1 cup (250 ml) cooked black beans
1 cup (250 ml) cooked green lentils
1 cup (250 ml) cooked chickpeas
1½ cup (375 ml) cooked pearl barley
2 cups (500 ml) baby arugula or spinach
1½ cups (375 ml) diced red bell pepper (approx. 1 whole pepper)
½ cup (125 ml) dried cranberries, chopped
2 tbsp (30 ml) finely sliced green onion (approx. 1 whole onion)
¼ cup (60 ml) apple cider vinegar
¼ cup (60 ml) canola oil
1 tbsp (15 ml) whole grain mustard
salt and ground black pepper to taste
2 tbsp (30 ml) maple syrup
1/4 cup (60 ml) toasted sunflower seeds
Toss prepared pulses, barley, arugula, pepper, cranberries and onion together in a large bowl.
Whisk all vinaigrette ingredients in a small bowl until fully combined.
Toss the prepared vinaigrette with the salad. Season with salt and ground black pepper to taste.
Garnish with toasted sunflower seeds and enjoy!
For a delightful video on how to prepare this dish go to
It's the year of Pulses
Give them a try in a fresh summer salad
By: Chris Standring
Postmedia Content Works
This Great Canadian Salad salad uses three types of pulses. If you add some mozzarella or havarti cheese you’ll have all four food groups in one bowl.
Try pulses in the Great Canadian Salad, created just for International Year of Pulses. Not only does this healthy salad incorporate three types of pulses, but it uses canola oil in the dressing.
“You could add grated or diced mozzarella or havarti cheese and then you would have all four food groups (vegetables/fruit, grains, dairy and meat or meat alternatives) in one bowl,” says McLennan.
“This is the best time of year to buy fresh, locally produced foods,” says Lee Finell, a registered dietitian and nutritional educator with Alberta Dairy. And including dairy products helps balance your family’s diet, with 15 essential, bone-building nutrients.
“It’s the most common source of calcium in the Canadian diet,” Finell says.
“I love to pair grilled veggies with fresh, local feta cheese. Tiras Dairies make an excellent feta.”
The Camrose dairy farm won the top prize last year in the brine-ripened category at the Canadian Cheese Grand Prix.
“Or try grilled fruit topped with yogurt for dessert. Yogurt is an excellent ingredient in salad dressings or marinades and a key ingredient in smoothies,” Finell says.
Below is an easy-to-make classic ranch dressing with buttermilk. You can use it on salads or as a dip.
All the dishes cited here call for Alberta-produced canola oil.
“We have 23,000 farmers in Alberta growing canola, so choosing to cook with canola supports Alberta farms,” says Simone Demers-Collins, with Alberta Canola.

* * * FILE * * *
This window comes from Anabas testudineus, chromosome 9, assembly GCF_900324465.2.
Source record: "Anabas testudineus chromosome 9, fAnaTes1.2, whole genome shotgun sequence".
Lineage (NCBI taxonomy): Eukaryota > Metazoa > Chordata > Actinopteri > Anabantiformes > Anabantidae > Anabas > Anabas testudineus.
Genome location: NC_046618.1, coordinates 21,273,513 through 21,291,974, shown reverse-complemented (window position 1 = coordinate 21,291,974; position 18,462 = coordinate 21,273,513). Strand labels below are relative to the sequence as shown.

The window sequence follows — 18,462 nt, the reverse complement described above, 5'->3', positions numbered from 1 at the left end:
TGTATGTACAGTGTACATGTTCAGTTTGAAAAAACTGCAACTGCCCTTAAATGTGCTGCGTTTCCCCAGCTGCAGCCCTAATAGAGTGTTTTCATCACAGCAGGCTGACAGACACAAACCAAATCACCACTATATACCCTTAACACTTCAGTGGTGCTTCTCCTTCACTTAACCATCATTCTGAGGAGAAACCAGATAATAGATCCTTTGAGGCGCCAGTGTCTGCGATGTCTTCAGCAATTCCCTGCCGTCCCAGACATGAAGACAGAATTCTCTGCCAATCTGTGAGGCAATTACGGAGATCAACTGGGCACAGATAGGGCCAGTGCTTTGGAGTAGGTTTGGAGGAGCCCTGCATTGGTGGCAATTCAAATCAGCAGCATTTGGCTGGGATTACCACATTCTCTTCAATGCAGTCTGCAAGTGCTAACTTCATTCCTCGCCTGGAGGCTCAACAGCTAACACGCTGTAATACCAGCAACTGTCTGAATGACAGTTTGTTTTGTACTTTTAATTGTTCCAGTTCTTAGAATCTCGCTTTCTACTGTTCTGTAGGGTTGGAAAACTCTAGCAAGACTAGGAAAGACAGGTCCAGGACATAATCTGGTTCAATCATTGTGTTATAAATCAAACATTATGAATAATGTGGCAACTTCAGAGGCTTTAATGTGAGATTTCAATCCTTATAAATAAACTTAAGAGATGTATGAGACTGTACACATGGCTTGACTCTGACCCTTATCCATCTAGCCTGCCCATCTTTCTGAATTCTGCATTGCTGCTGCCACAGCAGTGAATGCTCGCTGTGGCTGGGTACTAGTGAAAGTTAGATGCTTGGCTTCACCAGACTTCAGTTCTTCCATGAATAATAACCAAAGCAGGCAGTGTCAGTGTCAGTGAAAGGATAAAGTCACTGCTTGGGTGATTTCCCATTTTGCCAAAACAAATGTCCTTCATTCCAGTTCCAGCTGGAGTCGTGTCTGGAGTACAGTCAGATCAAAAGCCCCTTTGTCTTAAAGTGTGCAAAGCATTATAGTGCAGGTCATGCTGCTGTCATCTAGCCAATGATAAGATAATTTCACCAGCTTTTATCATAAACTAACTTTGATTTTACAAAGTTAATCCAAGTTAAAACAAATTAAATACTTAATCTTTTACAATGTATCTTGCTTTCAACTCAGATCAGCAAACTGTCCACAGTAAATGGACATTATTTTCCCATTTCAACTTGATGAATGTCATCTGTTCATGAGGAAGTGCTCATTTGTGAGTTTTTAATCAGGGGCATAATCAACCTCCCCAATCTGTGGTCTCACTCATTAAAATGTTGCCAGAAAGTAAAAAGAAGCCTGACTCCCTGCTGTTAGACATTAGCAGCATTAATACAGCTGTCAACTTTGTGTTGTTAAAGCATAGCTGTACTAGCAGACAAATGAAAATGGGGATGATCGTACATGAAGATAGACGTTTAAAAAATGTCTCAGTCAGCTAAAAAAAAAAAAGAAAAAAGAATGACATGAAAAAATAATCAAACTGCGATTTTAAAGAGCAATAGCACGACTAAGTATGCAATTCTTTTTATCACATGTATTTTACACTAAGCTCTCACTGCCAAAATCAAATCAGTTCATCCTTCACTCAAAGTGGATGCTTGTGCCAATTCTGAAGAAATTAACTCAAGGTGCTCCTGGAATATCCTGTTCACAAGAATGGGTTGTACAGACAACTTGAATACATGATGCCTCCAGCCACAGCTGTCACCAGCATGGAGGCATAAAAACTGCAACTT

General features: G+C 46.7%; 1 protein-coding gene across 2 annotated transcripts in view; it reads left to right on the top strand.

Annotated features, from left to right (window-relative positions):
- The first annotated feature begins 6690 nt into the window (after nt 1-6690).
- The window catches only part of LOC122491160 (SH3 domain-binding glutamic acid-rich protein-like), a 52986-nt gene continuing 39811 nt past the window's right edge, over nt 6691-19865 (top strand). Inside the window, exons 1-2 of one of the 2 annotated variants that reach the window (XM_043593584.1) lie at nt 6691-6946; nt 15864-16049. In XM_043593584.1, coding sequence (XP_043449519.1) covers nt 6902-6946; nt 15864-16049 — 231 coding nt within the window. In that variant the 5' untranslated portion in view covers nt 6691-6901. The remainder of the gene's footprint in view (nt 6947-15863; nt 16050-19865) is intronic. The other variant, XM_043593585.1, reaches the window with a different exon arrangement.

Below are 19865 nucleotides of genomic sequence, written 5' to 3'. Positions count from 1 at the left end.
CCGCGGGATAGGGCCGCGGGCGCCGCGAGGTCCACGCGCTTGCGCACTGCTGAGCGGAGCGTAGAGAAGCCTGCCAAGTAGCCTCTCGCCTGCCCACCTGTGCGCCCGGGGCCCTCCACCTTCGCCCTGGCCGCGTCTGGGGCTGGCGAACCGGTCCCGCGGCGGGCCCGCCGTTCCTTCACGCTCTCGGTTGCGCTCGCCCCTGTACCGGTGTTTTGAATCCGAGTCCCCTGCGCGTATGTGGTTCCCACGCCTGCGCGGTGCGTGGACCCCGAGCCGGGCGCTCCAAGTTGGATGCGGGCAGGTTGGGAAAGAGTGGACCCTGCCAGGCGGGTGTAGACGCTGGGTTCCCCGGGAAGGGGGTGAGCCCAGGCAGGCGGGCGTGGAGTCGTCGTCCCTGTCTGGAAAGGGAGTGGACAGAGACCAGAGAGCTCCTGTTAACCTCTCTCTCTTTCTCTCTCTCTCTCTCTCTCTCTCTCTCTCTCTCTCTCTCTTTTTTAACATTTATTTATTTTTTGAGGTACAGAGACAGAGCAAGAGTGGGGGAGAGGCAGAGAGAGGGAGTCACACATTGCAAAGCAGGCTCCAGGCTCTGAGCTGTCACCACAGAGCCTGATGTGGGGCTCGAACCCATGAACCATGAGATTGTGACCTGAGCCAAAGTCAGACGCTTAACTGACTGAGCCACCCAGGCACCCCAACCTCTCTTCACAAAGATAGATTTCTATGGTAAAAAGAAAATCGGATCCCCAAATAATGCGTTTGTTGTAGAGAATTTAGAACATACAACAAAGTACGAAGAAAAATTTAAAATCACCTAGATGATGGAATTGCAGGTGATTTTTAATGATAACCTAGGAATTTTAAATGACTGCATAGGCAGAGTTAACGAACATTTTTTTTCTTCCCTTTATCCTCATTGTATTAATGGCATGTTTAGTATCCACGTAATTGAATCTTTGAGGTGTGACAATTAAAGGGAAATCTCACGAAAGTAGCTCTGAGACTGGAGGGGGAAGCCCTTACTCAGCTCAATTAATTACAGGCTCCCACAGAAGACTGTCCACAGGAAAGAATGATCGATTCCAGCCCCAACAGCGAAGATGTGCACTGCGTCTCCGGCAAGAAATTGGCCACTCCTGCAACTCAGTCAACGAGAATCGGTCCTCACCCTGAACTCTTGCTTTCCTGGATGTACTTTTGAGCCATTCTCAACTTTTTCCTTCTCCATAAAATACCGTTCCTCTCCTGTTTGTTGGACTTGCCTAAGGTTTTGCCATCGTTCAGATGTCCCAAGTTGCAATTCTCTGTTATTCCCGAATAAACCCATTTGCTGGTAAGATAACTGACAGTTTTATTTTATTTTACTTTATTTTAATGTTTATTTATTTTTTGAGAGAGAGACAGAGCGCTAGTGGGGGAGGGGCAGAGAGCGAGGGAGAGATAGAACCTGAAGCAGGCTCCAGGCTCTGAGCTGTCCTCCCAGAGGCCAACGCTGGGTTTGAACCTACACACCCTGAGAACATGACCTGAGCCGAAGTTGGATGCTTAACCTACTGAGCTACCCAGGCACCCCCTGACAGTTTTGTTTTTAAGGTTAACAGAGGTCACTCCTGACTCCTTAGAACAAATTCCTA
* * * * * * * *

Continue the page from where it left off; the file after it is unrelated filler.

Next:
“It’s a healthy oil that combines well with other flavours because it’s light and mild-flavoured.”
For more recipe inspiration, go to www.pulse.ab.ca, or canolaEatWell.com
The Great Canadian Salad
Buttermilk Ranch Dressing & Chopped Salad
Summertime and the eating is easy, light and fresh.
How better to savour Alberta’s long evenings than to move dinner out onto the patio? Fresh air and fresh, local food make dining al fresco elegant and irresistible.
What could be more enticing than garden-fresh greens topped with a creamy, fresh-made ranch dressing? Or how about wedges of Alberta’s own mozzarella or bocconcini cheese between slices of garden-picked tomatoes and basil, drizzled with light-tasting canola oil. Follow with a satisfying serving of Alberta-grown black beans and chickpeas in a toothsome salad, with the tang of local creamy feta or havarti cheese, and your summer supper is nutritionally complete.
Dried peas, edible beans, lentils and chickpeas are part of a family of foods called pulses, which are high in protein and fibre and low in fat. A relative newcomer to Alberta’s food industry, pulses are forecast to be the sixth-largest commodity in Canada this year, according to Agriculture and Agri-Food Canada.
They can be used in everything from dips and smoothies to main dishes — and even desserts.
The United Nations has officially declared 2016 the International Year of Pulses, so it’s a great time to add this healthy superfood to your repertoire.
“Pulses have nutritional benefits in diets for heart disease, diabetes and weight management,” says registered dietitian Debra McLennan, food and nutrition coordinator for Alberta Pulse.
“Recent research shows eating 1/2 to 3/4 cup (125 to 180 ml) of pulses daily lowers LDL-cholesterol — the "bad" cholesterol — as well as total cholesterol levels that can contribute to overall heart health.”
Pulses are gluten-free and can also help with weight management by making you feel full and satisfied.
“Research is starting to show that meals containing pulses can increase satiety compared to meals that do not contain pulses,” says McLennan.
Chris Standring is a writer for Postmedia Content Works, a custom content studio that creates, deploys and measures programs for brands.
Buttermilk Ranch Dressing
½ cup (125 ml) buttermilk
1/3 cup (75 ml) plain 2 per cent yogurt
¼ cup (125 ml) low-fat mayonnaise
1 tbsp (15 ml) apple cider vinegar
2 green onions (finely chopped)
1 tbsp (15 ml) fresh dill (chopped)
1 tsp (5 ml) Dijon mustard
½ tsp (2 ml) salt
¼ tsp (1 ml) freshly ground pepper
8 cups (2 L) Romaine hearts (chopped)
1 cup (250 ml) halved cherry tomatoes
1 cup (250 ml) cucumber (chopped)
1 cup (250 ml) canned black beans (drained and rinsed)
1 cup (250 ml) Canadian cheddar cheese (cubed)
Whisk buttermilk with yogurt, mayonnaise, vinegar, onions, dill, mustard, salt and pepper. Toss Romaine with tomatoes, cucumber, black beans and cheese. Toss with 2/3 cup (150 ml) dressing. Store remaining dressing refrigerated for up to three days.
Wedges of Alberta mozzarella cheese between slices of garden-picked tomatoes and basil, drizzled with light-tasting canola oil, is perfect for summer dining. Courtesy Edmonton Journal